Difference between revisions of "Anthony J. Wavrin Week 8"
(Added template, questions, and all answers)
Revision as of 19:00, 14 March 2013
- (p. 110) Look at Figure 4.7, which depicts the loss of oxygen over time and the transcriptional response of three genes. These data are the ratios of transcription for genes X, Y, and Z during the depletion of oxygen. Using the color scale from Figure 4.6 (bright, medium, dim green, black, dim, medium, or bright red), determine the color for each ratio in Figure 4.7b.
- Gene X – Black, Dim Red, Black, Medium Green
- Gene Y – Black, Medium Red, Dim Green, Bright Green
- Gene Z – Black, Dim Red, Dim Red, Dim Red
- (p. 110) Were any of the genes in Figure 4.7b transcribed similarly?
- For hour 1 and hour 3 the three genes were transcribed similarly but, after hour 3 Gene Z stays induced while Gene X and Y are repressed. Overall, Gene X and Y are transcribed “similarly”.
- (p. 118) Why would most spots be yellow at the first time point?
- This is because there has not been sufficient time for the cell to react to the system and reach its “equilibrium” to the new environment. Thus, there are more yellow spots than would be expected.
- (p. 118) Go to [Yeast Genome] and search for the gene TEF4; you will see it is involved in translation. Look at the time point labeled OD 3.7 in Figure 4.12, and find the TEF4 spot. Over the course of this experiment, was TEF4 induced or repressed? Hypothesize why TEF4’s gene regulation was part of the cell’s response to a reduction in available glucose (i.e., the only available food).
- TEF4 is repressed, this is because translation requires energy. If glucose, its energy source, was depleting, the cell would want to only allocate its resources to surviving, thus expressing a gene involved in translation would not be sufficient because it won’t be spending a lot of energy making proteins.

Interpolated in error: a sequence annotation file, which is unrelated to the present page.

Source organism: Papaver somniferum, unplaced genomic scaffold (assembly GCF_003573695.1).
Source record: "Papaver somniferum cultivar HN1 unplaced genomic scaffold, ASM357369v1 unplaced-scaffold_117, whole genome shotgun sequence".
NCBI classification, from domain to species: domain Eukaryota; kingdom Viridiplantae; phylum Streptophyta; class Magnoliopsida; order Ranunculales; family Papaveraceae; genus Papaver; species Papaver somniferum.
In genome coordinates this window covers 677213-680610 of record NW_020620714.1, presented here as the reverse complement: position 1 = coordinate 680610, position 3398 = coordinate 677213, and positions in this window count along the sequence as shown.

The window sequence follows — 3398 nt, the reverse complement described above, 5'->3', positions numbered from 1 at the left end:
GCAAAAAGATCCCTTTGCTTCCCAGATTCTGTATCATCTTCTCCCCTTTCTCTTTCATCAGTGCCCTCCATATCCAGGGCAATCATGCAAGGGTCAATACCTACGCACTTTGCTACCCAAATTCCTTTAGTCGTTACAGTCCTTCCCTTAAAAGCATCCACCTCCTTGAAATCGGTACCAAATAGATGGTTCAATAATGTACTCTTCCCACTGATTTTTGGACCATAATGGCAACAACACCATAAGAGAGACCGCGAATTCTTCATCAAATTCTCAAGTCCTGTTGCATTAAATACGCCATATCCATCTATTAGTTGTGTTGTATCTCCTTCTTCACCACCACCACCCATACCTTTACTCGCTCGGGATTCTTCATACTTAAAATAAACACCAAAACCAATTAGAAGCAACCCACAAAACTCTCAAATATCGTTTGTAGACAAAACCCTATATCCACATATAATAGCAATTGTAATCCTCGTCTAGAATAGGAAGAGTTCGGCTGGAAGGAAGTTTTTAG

- (p. 120) Why would TCA cycle genes be induced if the glucose supply is running out?
- This is because respiration is much more efficient than fermentation. So, if glucose supply is running out, the cell will want to make the most out of the rest of the supply. By inducing the genes for the TCA cycle repress the genes for fermentation. Thus, this will maximize the amount of energy it can get from the glucose.
- (p. 120) What mechanism could the genome use to ensure genes for enzymes in a common pathway are induced or repressed simultaneously?
- One way of doing this is to have the genes for the enzymes have the same repressor or promoter sequences. Then, the cell would make one universal promoter, or repressor, to induce or repress an entire pathway.
- (p. 121) Given rule one on page 109, what color would you see on a DNA chip when cells had their repressor gene TUP1 deleted?
- Red, because it would no longer be repressed and thus it would be more induced in the experimental
- (p. 121) What color spots would you expect to see on the chip when the transcription factor Yap1p is overexpressed?
- Yes, if Yap1p is over expressed, there would be a red spot because it would induce transcription, since it is a transcription factor.
- (p. 121) Could the loss of a repressor or the overexpression of a transcription factor result in the repression of a particular gene?
- Yes, because some genes have repressors that are activated due to concentrations of other proteins. Thus, if a repressor is removed, and a gene is induced, it could increase the concentration of a protein that causes another gene to be repressed.
- (p. 121) What types of control spots would you like to see in this type of experiment? How could you verify that you had truly deleted or overexpressed a particular gene?
- You would like to see a control spot that has a different amount of color (expression) than your experimental spot, this would indicate that there was a change in expression levels, so not yellow dots. To truly verify that a particular gene has been deleted or overexpressed, a northern blot (for overexpressed) or southern blot (for deleted) can be performed.
- Anthony J. Wavrin
- Week 2 Journal
- Week 3 Journal
- Week 4 Journal
- Week 5 Journal
- Week 6 Journal
- Week 8 Journal
- Week 9 Journal
- Week 11 Journal
- Week 12 Journal
- Week 13 Journal
- Week 14 Journal
- Week 1 Shared Journal
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- Week 3 Shared Journal
- Week 4 Shared Journal
- Week 5 Shared Journal
- Week 6 Shared Journal
- Week 8 Shared Journal
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- Week 11 Shared Journal
- Week 12 Shared Journal
- Week 13 Shared Journal
- Week 14 Shared Journal
- Anthony J. Wavrin/Matthew E. Jurek Metabolic Pathways Project
- Week 11 Journal Club 2 Slide: Table 1
- Week 13 Journal Powerpoint